Meanwhile, Abe Inc. will get its monolithic fascist stadiums, and costly non-essential infrastructure built in time for the Olympics without the interference of business-hating, egg-headed aesthetes.  With more enhanced measures of stifling opposition to nuclear power and US bases in Okinawa, the government’s latest mandate to transform an already compliant citizenry into a “servant race” will prove in the end, a race to the bottom.
by Jennifer Matsui

Whaling is not a sustainable industry in Japan anymore, says study

Patrick Ramage, Director of the International Fund for Animal Welfare Global Whale Programme gave a press conference in Tokyo yesterday
Patrick Ramage, Director of the International Fund for Animal Welfare Global Whale Programme gave a press conference in Tokyo yesterday

Yesterday, February 5th, the International Fund for Animal Welfare released their report The Economics Of Japanese Whaling: A Collapsing Industry Burdens Taxpayers and held a press conference at the Foreign Correspondent’s Club of Japan.

The report was based on research conducted during the course of a year and commissioned by the IFAW to examine the economic aspects of Japan’s whaling program.

A detailed report on the state of whaling in Japan and its lack of economic or diplomatic benefits for Japan.
A detailed report on the state of whaling in Japan and its lack of economic or diplomatic benefits for Japan.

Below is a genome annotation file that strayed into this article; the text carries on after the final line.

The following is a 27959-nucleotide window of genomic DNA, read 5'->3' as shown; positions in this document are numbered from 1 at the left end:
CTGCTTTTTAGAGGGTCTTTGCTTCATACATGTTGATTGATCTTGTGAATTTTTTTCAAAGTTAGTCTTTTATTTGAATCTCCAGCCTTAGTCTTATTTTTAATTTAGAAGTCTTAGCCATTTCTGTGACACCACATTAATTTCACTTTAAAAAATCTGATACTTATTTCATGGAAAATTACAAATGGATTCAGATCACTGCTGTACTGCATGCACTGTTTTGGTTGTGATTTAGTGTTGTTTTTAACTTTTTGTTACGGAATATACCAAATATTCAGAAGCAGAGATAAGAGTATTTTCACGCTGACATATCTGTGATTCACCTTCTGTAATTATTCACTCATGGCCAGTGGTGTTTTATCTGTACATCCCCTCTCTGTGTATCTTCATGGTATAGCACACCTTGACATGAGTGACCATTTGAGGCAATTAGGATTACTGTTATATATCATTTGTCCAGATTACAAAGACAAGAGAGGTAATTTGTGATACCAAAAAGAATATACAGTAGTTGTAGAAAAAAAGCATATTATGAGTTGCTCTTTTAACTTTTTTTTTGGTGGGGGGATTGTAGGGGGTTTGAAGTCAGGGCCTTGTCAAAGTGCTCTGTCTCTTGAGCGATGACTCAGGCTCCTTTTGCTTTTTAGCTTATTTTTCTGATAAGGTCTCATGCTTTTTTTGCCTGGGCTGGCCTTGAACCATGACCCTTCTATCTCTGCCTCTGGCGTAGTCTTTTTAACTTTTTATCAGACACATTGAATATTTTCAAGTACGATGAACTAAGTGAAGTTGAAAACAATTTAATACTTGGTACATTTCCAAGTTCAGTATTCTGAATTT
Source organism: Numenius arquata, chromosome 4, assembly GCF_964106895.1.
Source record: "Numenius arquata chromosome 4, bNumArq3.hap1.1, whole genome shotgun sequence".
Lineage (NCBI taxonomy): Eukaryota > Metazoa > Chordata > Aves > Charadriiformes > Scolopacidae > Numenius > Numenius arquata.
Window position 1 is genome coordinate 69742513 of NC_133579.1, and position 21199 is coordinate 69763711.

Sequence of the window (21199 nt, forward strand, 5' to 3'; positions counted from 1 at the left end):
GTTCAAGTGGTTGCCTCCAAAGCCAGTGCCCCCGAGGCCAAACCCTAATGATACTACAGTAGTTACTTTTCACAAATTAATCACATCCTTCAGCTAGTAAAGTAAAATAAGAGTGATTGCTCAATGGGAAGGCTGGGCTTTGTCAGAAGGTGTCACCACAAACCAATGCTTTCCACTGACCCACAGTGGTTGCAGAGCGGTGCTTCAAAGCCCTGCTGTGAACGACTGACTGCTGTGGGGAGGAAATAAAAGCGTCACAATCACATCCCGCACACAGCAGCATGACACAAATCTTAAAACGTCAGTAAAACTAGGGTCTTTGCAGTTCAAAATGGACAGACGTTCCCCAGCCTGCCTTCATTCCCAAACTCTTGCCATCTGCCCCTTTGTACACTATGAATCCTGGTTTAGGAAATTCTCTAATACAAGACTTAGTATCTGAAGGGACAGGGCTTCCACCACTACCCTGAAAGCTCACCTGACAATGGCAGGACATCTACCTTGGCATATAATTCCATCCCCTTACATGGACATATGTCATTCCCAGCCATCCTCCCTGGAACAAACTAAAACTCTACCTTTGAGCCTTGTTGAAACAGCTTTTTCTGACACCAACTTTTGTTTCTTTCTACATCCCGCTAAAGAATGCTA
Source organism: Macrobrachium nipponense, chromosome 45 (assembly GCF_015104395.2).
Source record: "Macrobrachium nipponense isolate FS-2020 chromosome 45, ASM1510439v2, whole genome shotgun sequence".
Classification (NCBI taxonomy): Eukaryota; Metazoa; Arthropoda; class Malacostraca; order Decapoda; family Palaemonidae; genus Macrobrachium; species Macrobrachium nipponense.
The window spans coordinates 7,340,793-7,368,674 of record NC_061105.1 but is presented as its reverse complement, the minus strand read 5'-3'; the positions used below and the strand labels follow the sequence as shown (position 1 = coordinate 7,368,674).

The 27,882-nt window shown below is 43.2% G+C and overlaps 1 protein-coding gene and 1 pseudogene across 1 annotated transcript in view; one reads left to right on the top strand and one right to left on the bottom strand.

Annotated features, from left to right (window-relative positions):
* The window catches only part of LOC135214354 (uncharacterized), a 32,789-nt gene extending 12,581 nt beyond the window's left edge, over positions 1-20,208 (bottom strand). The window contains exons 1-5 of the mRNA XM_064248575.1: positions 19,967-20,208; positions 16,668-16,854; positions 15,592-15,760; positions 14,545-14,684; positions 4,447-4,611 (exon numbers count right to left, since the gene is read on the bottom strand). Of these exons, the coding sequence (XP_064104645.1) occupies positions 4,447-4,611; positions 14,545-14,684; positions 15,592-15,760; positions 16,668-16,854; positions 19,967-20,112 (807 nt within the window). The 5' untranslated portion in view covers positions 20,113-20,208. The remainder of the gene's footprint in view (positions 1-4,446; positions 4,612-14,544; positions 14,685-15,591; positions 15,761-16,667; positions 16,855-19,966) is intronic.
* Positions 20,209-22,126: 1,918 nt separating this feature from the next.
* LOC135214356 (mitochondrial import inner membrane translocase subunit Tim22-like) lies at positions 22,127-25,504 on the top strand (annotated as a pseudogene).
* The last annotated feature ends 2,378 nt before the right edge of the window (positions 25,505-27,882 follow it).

Mr. Patrick Ramage, the IFWA Whale Programme Director, told reporters in Tokyo, “For the first time, we are able to demonstrate, based largely on the government of Japan’s own data, that this industry is in the red.”  The report also showed the steep decline of whale meat demand in Japan. The conclusions of the report include: Japan’s whaling industry has relied on taxpayer subsidies for over 20 years; a majority of the Japanese are indifferent to whaling and don’t want whale meat; and that commercial whaling is not sustainable without government aid. However, they did point out that there is a whale-centered industry in Japan that is profitable and needs no government subsidies: whale watching. Japan has 30 different whale and dolphin watching operators in more than a dozen locations from Hokkaido to Okinawa.

Why Abe & Adult Diapers Make Shorting Japanese Yen A Sweet-Smelling Deal! (Op-Ed)

As many of you know, the lower hours elections were held in Japan today and the LDP and New Komeito Alliance scored a clear victory. It means the likely return of Shinzo Abe aka Mr. Bond, Japan Bond, to his starring role as prime minister of the country. Financial blogger and twitterdachi, Finansakrobat has a piece on the economic repercussions worth reading (while at your desk or in the bathroom.)  Reprinted with his kind permission.


by finansakrobat

The core to Japan and its future problems is embedded in its demographics.